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From Securities Regulation Daily, September 26, 2013

SEC Chair discusses enforcement priorities at CII conference

By Jacquelyn Lumb

SEC Chair Mary Jo White today told the Council of Institutional Investors that she supports legislation that would allow the SEC to seek penalties based on either three times one’s ill-gotten gains or the amount of investor losses, whichever is greater, to help ensure that its enforcement proceedings have teeth. White also offered her view on corporate penalties and the SEC’s 2006 release on the factors the commissioners would consider when deciding whether to impose corporate penalties. That release is not binding, she said. It is based on the thinking of the five commissioners at that time. Each commissioner has the authority to reach his or her own judgment on whether to impose a corporate penalty, and her view is that corporate penalties will be considered in all appropriate cases.

Enforcement remedies. White said the SEC should bring both the tough cases and the smaller ones. If the SEC lacks sufficient evidence to charge intentional wrongdoing, it should bring a negligence case that does not require intent, in her view. When the SEC resolves cases, the settlements should send a strong message of deterrence, she added. White said she has encouraged the enforcement staff to think hard about whether the remedies they are seeking would sufficiently address the wrongdoing and lead potential offenders to think twice.

The SEC must use its existing penalty authority aggressively, in White’s view. With respect to corporate penalties, she said the staff still considers the factors outlined in the 2006 release, but whether to seek a corporate penalty is based on all of the facts and circumstances of each case. In her view, when the SEC sues a company for wrongdoing, it should also consider whether to require the company to adopt measures to make it less likely that the wrongdoing will occur again. The SEC already does this in most cases, she added. White said to expect more mandatory undertakings in future cases to help prevent future wrongdoing.

Neither admit nor deny. In 2012, the SEC changed its “neither admit nor deny” language as it applies to settlements with parties that have pleaded guilty in a related criminal action. White sees this as a good first step toward greater accountability. She added that her thinking on this issue was shaped by the time she spent in the criminal arena, where courts cannot accept a guilty plea without the defendant first admitting to the unlawful conduct. A guilty plea creates an unambiguous record of the conduct and reflects the defendant’s responsibility for his or her acts, White said.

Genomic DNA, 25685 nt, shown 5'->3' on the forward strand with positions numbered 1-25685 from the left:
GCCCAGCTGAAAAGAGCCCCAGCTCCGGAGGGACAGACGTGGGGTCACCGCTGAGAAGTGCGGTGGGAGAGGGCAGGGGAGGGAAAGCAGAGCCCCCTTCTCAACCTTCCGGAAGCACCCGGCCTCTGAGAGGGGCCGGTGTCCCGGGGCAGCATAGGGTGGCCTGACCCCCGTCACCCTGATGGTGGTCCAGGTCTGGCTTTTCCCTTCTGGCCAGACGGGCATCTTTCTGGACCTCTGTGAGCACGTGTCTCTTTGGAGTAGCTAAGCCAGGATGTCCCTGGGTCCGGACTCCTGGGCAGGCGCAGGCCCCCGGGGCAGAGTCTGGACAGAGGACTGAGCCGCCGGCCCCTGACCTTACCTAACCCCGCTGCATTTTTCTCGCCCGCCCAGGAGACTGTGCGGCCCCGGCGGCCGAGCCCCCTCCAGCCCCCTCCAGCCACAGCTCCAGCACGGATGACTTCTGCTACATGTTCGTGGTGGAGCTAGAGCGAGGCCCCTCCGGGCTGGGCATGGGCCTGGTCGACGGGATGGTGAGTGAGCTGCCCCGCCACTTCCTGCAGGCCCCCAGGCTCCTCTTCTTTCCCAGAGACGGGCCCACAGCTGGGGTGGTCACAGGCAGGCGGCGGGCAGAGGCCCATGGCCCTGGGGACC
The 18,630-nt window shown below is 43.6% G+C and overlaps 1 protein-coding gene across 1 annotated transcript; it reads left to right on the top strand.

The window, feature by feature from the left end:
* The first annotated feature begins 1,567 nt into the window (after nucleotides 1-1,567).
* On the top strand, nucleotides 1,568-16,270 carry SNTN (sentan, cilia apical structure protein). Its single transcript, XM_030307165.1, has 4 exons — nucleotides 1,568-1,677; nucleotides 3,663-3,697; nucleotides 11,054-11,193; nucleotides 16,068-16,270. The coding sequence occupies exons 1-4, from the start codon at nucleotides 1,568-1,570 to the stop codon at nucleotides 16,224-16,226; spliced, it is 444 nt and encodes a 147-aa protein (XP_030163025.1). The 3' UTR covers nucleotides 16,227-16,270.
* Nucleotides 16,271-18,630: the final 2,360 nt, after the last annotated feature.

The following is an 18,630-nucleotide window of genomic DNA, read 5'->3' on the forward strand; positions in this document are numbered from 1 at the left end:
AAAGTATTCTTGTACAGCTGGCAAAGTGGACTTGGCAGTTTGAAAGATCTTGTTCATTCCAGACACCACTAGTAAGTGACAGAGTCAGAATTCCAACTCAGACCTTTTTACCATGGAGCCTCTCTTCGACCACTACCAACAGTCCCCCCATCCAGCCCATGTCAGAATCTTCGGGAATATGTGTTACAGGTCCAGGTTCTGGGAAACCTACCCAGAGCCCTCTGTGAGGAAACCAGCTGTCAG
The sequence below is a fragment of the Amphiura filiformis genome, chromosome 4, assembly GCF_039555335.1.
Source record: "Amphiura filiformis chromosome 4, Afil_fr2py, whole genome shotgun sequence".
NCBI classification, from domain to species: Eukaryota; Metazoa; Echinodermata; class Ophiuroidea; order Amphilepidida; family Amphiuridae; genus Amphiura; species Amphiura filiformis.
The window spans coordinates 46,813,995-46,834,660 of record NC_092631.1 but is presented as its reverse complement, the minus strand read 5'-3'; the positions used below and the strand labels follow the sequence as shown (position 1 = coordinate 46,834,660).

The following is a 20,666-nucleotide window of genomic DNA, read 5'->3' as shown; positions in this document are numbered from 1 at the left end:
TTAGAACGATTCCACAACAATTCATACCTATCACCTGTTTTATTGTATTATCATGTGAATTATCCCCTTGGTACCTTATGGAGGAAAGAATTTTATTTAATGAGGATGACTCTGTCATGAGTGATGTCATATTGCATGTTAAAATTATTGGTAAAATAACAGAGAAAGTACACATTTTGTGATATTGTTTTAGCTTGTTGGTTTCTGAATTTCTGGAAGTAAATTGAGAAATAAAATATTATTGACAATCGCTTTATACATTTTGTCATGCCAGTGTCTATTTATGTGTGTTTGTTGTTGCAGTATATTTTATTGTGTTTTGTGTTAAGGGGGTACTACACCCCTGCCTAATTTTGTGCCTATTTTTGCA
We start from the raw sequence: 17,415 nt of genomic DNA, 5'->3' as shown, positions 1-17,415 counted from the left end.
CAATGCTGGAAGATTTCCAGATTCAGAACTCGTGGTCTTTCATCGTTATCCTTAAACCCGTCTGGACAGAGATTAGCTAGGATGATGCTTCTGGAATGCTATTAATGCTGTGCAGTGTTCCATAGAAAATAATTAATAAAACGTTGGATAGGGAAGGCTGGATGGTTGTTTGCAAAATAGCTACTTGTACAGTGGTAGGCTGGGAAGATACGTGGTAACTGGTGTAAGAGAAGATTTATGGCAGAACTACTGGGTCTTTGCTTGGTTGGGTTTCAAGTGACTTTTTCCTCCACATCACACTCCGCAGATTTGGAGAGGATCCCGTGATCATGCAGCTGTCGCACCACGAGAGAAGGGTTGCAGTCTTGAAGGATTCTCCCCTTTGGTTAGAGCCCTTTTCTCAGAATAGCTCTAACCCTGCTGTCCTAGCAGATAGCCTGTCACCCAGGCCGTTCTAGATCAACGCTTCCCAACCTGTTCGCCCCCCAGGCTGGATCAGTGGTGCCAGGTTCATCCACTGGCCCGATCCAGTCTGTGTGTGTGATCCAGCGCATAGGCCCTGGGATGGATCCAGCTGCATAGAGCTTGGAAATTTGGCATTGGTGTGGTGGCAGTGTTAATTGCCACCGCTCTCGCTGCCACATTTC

White reiterated that the “neither admit nor deny” settlements are still an important enforcement tool but that, in some cases, the SEC will require admissions. These decisions are for the SEC to make in its discretion and not decisions for a court to make, in her view.

Pursuing individuals. White also shared her view on pursuing individuals in enforcement proceedings. When the SEC can identify the people involved, she said, settling with the company may not be sufficient. She has directed the staff to see whether a case against individuals can be brought and to look first at the individual conduct before working out to the entity. This is a subtle shift, she said, but one that could bring more individuals into enforcement cases.

Whole market enforcement. White said it is important for the SEC to cover the whole market and to be perceived to be everywhere bringing enforcement actions against violators in all categories and market strata. For instance, she said, the SEC must be prepared to bring actions in the new markets and regulatory regimes that the Dodd-Frank and JOBS Act rules have created. The SEC also must continue to adapt to the complex, diverse, and high-speed marketplace, she said. The SEC has brought a number of significant actions in these areas, and White said there will be more actions related to sophisticated trading strategies, dark pools, and other trading platforms.

Trial-ready. The SEC also must remain trial-ready. With its increased demands for admissions, she said, more financial firms may take cases to court. Consistent wins at trial will give the SEC the credibility to obtain strong and meaningful settlements in the areas it pursues in the coming years, she explained. The more success that SEC has, the more confidence investors will have in the markets, she said.

MainStory: TopStory Enforcement SECNewsSpeeches

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